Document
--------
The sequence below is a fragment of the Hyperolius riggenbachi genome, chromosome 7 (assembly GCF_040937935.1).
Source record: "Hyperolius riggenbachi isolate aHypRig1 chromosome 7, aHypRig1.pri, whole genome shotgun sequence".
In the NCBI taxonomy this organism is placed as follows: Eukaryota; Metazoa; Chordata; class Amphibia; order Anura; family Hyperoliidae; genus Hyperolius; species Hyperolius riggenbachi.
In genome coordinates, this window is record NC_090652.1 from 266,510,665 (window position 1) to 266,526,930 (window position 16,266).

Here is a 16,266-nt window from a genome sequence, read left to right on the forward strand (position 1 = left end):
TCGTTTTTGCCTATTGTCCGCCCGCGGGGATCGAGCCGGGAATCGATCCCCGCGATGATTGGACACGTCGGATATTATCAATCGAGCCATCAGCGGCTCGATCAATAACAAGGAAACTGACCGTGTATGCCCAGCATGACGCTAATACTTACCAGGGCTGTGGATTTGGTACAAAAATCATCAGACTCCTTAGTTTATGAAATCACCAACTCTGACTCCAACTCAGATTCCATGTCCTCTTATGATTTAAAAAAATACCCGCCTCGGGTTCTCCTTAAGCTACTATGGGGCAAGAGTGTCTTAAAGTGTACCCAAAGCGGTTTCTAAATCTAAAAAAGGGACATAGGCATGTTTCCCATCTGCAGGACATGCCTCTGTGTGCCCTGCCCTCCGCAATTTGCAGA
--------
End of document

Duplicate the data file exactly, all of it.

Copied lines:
The sequence below is a fragment of the Hyperolius riggenbachi genome, chromosome 7 (assembly GCF_040937935.1).
Source record: "Hyperolius riggenbachi isolate aHypRig1 chromosome 7, aHypRig1.pri, whole genome shotgun sequence".
In the NCBI taxonomy this organism is placed as follows: Eukaryota; Metazoa; Chordata; class Amphibia; order Anura; family Hyperoliidae; genus Hyperolius; species Hyperolius riggenbachi.
In genome coordinates, this window is record NC_090652.1 from 266,510,665 (window position 1) to 266,526,930 (window position 16,266).

Here is a 16,266-nt window from a genome sequence, read left to right on the forward strand (position 1 = left end):
TCGTTTTTGCCTATTGTCCGCCCGCGGGGATCGAGCCGGGAATCGATCCCCGCGATGATTGGACACGTCGGATATTATCAATCGAGCCATCAGCGGCTCGATCAATAACAAGGAAACTGACCGTGTATGCCCAGCATGACGCTAATACTTACCAGGGCTGTGGATTTGGTACAAAAATCATCAGACTCCTTAGTTTATGAAATCACCAACTCTGACTCCAACTCAGATTCCATGTCCTCTTATGATTTAAAAAAATACCCGCCTCGGGTTCTCCTTAAGCTACTATGGGGCAAGAGTGTCTTAAAGTGTACCCAAAGCGGTTTCTAAATCTAAAAAAGGGACATAGGCATGTTTCCCATCTGCAGGACATGCCTCTGTGTGCCCTGCCCTCCGCAATTTGCAGA